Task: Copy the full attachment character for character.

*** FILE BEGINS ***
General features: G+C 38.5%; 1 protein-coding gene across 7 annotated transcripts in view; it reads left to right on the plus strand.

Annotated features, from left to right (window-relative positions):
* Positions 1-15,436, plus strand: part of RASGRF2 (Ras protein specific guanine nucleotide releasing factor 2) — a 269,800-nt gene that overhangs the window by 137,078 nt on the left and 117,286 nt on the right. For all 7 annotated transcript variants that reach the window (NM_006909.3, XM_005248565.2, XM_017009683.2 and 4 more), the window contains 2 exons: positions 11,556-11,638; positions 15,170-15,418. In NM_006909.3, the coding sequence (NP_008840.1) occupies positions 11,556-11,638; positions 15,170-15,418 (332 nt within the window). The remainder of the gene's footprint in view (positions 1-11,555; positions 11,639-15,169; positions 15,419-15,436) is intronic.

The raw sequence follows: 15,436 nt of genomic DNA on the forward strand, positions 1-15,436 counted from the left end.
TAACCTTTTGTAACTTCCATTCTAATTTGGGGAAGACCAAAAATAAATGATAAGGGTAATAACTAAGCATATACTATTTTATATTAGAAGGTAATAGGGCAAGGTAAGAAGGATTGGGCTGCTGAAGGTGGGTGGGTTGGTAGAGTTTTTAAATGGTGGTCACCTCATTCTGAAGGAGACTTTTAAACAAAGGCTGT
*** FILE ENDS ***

General features: G+C 38.5%; 1 protein-coding gene across 7 annotated transcripts in view; it reads left to right on the plus strand.

Annotated features, from left to right (window-relative positions):
* Positions 1-15,436, plus strand: part of RASGRF2 (Ras protein specific guanine nucleotide releasing factor 2) — a 269,800-nt gene that overhangs the window by 137,078 nt on the left and 117,286 nt on the right. For all 7 annotated transcript variants that reach the window (NM_006909.3, XM_005248565.2, XM_017009683.2 and 4 more), the window contains 2 exons: positions 11,556-11,638; positions 15,170-15,418. In NM_006909.3, the coding sequence (NP_008840.1) occupies positions 11,556-11,638; positions 15,170-15,418 (332 nt within the window). The remainder of the gene's footprint in view (positions 1-11,555; positions 11,639-15,169; positions 15,419-15,436) is intronic.

The raw sequence follows: 15,436 nt of genomic DNA on the forward strand, positions 1-15,436 counted from the left end.
TAACCTTTTGTAACTTCCATTCTAATTTGGGGAAGACCAAAAATAAATGATAAGGGTAATAACTAAGCATATACTATTTTATATTAGAAGGTAATAGGGCAAGGTAAGAAGGATTGGGCTGCTGAAGGTGGGTGGGTTGGTAGAGTTTTTAAATGGTGGTCACCTCATTCTGAAGGAGACTTTTAAACAAAGGCTGT